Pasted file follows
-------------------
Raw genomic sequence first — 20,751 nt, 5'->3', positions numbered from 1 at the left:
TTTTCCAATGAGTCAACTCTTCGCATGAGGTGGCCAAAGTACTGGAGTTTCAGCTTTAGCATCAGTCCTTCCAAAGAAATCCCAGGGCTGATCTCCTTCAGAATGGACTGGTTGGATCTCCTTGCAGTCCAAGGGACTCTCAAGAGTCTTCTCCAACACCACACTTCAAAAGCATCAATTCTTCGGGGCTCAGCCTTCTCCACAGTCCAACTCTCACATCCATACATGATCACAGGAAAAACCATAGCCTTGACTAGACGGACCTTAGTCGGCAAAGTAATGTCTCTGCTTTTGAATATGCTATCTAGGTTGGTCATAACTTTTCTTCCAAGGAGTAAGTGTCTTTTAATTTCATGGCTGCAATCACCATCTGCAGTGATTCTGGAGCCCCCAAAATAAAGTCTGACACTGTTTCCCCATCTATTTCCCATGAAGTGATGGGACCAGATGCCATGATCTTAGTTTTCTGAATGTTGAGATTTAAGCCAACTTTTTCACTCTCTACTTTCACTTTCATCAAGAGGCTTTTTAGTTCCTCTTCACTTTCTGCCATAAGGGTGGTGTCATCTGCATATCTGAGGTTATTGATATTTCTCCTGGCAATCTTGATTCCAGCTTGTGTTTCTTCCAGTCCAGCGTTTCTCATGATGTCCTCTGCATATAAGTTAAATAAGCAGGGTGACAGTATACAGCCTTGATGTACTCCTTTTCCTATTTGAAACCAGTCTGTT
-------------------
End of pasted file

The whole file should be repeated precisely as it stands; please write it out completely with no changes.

Raw genomic sequence first — 20,751 nt, 5'->3', positions numbered from 1 at the left:
TTTTCCAATGAGTCAACTCTTCGCATGAGGTGGCCAAAGTACTGGAGTTTCAGCTTTAGCATCAGTCCTTCCAAAGAAATCCCAGGGCTGATCTCCTTCAGAATGGACTGGTTGGATCTCCTTGCAGTCCAAGGGACTCTCAAGAGTCTTCTCCAACACCACACTTCAAAAGCATCAATTCTTCGGGGCTCAGCCTTCTCCACAGTCCAACTCTCACATCCATACATGATCACAGGAAAAACCATAGCCTTGACTAGACGGACCTTAGTCGGCAAAGTAATGTCTCTGCTTTTGAATATGCTATCTAGGTTGGTCATAACTTTTCTTCCAAGGAGTAAGTGTCTTTTAATTTCATGGCTGCAATCACCATCTGCAGTGATTCTGGAGCCCCCAAAATAAAGTCTGACACTGTTTCCCCATCTATTTCCCATGAAGTGATGGGACCAGATGCCATGATCTTAGTTTTCTGAATGTTGAGATTTAAGCCAACTTTTTCACTCTCTACTTTCACTTTCATCAAGAGGCTTTTTAGTTCCTCTTCACTTTCTGCCATAAGGGTGGTGTCATCTGCATATCTGAGGTTATTGATATTTCTCCTGGCAATCTTGATTCCAGCTTGTGTTTCTTCCAGTCCAGCGTTTCTCATGATGTCCTCTGCATATAAGTTAAATAAGCAGGGTGACAGTATACAGCCTTGATGTACTCCTTTTCCTATTTGAAACCAGTCTGTT